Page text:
The jade plant is a popular succulent houseplant with fleshy, oval-shaped leaves and thick, woody stems that resemble tiny tree trunks. With a bit of easy care, it can grow to be between 3 and 6 feet tall, but does so slowly, only growing about two inches a year.
Native to South Africa, jade plants were once thought to bring good luck to their owners, so they were often given as housewarming gifts. Because they're typically only grown indoors, they can be brought home or started any time, either from a professional nursery or through propagation.
|Botanical Name||Crassula ovata|
|Common Name||Jade plant|
|Mature Size||3–6 ft. tall, 2–3 ft. wide|
|Sun Exposure||Full sun|
|Soil pH||Neutral to acidic|
|Bloom Time||Spring (rarely blooms indoors)|
|Hardiness Zones||11–12 (USDA)|
|Native Area||South Africa|
|Toxicity||Toxic to dogs and cats|
Watch Now: How to Grow and Care for Jade Plants
Jade Plant Care
Jade plants are generally undemanding and easy to grow, but they are susceptible to too much moisture and a selection of diseases. As with all succulents, overwatering is sure to be fatal, so err on the side of keeping the soil too dry rather than too wet. Jade plants also need plenty of light to develop to their full potential. However, if the proper conditions are met, you'll be gifted with a stunning succulent that can be easily propagated, giving you plenty of extra plants to spread around your home.
Jade plants love light, and young plants especially should be exposed to bright, indirect sun in order to thrive. Jade plants young and old should receive at least four to six hours of sunlight daily, but keep the plant safe from direct rays of sunlight. Harsh light can scorch young, immature plants or cause the leaves on older ones to turn red.
When choosing a mixture to house your jade plant in, a succulent-specific blend is your best bet. Ideally, the soil should have a neutral to slightly acidic pH level, and drain well in order to prevent excessive moisture from accumulating and leading to fungal growth. If you end up using an all-purpose potting mix instead, add some perlite to help assist with drainage. Additionally, you can house your jade plant in a terracotta or clay vessel to help wick extra moisture from the soil.
During the summer and spring, jade plants should be watered often so that their soil is moist but not wet, making sure drainage is immaculate. Reduce your watering to monthly in the winter. If you water from beneath by letting the plant sit in a saucer of water, pour off any excess water after a few minutes—never let your jade plant sit in water.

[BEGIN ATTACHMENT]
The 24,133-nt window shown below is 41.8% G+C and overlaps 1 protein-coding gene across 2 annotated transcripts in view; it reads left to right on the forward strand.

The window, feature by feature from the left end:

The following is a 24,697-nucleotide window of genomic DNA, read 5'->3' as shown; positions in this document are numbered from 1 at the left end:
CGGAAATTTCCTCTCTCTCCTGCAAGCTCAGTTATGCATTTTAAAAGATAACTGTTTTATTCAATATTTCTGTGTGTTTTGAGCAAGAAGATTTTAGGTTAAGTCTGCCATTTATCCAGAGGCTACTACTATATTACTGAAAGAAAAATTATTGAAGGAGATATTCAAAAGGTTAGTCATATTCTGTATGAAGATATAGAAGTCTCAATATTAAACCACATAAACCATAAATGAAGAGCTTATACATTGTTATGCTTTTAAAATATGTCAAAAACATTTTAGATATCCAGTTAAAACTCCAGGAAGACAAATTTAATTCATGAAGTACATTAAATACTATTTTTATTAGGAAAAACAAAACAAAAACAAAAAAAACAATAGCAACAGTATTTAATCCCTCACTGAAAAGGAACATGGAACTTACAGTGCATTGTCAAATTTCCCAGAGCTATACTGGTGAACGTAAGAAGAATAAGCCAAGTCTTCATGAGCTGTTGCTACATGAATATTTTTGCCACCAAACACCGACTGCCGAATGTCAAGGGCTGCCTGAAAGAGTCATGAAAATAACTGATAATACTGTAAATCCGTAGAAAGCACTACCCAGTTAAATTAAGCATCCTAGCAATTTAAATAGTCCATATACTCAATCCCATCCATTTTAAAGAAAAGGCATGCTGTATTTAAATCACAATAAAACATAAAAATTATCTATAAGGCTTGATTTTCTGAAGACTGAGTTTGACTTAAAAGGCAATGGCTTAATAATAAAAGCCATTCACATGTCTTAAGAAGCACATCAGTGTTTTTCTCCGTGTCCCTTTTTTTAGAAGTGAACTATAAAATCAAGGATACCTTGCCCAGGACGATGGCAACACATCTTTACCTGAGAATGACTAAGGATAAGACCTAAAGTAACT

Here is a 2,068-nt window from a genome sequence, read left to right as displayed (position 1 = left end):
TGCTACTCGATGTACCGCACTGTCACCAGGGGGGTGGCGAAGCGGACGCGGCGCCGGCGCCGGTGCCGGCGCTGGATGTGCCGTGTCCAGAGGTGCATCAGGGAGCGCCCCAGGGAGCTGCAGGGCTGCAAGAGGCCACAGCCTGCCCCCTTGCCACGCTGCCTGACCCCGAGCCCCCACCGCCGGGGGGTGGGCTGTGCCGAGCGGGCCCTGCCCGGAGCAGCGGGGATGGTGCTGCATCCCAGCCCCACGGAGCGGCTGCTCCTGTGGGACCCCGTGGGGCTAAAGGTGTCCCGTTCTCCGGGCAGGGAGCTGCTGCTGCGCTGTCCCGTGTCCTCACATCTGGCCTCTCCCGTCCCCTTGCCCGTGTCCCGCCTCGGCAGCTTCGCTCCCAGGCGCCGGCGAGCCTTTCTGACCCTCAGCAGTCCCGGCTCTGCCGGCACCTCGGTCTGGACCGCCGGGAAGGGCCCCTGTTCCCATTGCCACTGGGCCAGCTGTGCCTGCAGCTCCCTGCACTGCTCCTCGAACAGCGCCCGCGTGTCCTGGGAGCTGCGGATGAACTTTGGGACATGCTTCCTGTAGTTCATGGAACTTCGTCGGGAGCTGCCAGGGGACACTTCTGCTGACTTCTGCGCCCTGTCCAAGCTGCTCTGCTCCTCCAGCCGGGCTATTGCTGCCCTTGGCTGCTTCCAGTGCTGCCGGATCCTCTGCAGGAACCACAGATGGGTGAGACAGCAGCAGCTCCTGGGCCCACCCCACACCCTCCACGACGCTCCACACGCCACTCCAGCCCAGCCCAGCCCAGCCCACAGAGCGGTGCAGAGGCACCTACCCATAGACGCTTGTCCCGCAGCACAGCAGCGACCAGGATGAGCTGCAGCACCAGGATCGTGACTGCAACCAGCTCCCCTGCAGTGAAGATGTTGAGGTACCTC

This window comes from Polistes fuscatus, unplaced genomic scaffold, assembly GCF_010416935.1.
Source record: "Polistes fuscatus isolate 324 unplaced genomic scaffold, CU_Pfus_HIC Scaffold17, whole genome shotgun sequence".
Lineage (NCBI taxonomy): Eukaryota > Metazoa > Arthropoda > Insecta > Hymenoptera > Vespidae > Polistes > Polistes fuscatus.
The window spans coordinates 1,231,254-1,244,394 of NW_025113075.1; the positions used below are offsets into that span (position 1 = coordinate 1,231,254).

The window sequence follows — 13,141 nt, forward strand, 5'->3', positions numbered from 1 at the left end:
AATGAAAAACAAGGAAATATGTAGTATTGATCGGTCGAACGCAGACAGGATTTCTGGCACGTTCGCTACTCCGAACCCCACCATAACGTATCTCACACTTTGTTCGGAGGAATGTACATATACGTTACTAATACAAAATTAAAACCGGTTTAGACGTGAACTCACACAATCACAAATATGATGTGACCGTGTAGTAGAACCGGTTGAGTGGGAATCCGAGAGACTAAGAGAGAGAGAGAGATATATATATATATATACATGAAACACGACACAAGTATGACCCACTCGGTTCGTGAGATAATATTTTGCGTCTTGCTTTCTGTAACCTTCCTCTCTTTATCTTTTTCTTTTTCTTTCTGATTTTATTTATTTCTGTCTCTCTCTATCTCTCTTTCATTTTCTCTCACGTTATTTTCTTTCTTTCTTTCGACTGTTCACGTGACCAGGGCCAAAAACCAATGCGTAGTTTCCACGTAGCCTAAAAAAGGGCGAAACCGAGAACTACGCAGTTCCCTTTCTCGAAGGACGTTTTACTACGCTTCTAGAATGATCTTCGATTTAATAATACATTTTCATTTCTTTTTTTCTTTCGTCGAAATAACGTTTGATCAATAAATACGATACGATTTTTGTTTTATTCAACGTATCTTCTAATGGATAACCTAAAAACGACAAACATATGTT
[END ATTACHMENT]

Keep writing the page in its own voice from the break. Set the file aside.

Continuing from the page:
Temperature and Humidity
Jade plants prefer average temperatures of 65 to 70 degrees Fahrenheit. At night and in the winter, jade plants can handle a cooler environment, down to 55 degrees Fahrenheit. Keep in mind, jade plants are not frost tolerant, so if they're kept outside, bring them in when the temperature dips to 50 degrees Fahrenheit or below.
Many people underfeed their succulents during their growing season. For the most successful jade plant, feed it with a controlled-release fertilizer at the beginning of the season or weekly with a weak liquid solution. Use a balanced 20-20-20 fertilizer at one-quarter strength on mature plants, and a fertilizer with less nitrogen on young plants.
Is Jade Plant Toxic?
Though beautiful, jade plants can be dangerous to have around if you have a curious dog or cat in the house. All parts of the plant are considered toxic and can lead to death if ingested in large quantities. If you notice your pet exhibiting any of the below symptoms, contact an emergency vet immediately.
Symptoms of Poisoning
- Excessive sleeping
- Increased aggression
- Loss of muscle function
Propagating Jade Plant
The jade plant is well-known for its ease of propagation, and new plants can be easily propagated from a single leaf from a mother plant. To do so, take a leaf or cutting that is at least two to three inches in length and allow it to sit for several days in a warm, dry place.
Once a scab forms over the cut area, you can plant the cutting scab-side down into a pot filled with succulent or cacti mix. Place the pot in a warm spot with bright sunlight until you notice the cutting has sent out roots. Once the piece appears to be firmly rooted in the soil, water it deeply and care for it as normal.
Repotting Jade Plants
Repot your jade plant as needed, preferably during the warm summer season. To repot any succulent, do the following:
- Make sure the soil is dry before repotting. Gently remove the jade plant from the pot.
- Knock away the old soil from the roots, making sure to remove any rotted or dead roots in the process. Treat any visible cuts with a fungicide.
- Place the plant in its new pot and backfill with potting soil, spreading the roots out as you repot.
- Leave the plant dry for a week or so, then begin to water lightly to reduce the risk of root rot.
Common Pests and Diseases
Like many other houseplants and succulents, jade plants must contend with a variety of pests and diseases. The most commonly-seen issue when it comes to pests is mealybugs, which can leave white patches on the plant, specifically where the leaves attach to the steams. Because jade plants (and succulents in general) are particularly sensitive to insecticides and oils, you should plant to treat mealybugs by wiping them off with a cotton ball or tissue soaked with rubbing alcohol. Other issues may include an infestation of spider mites or scale, both of which can be treated the same way.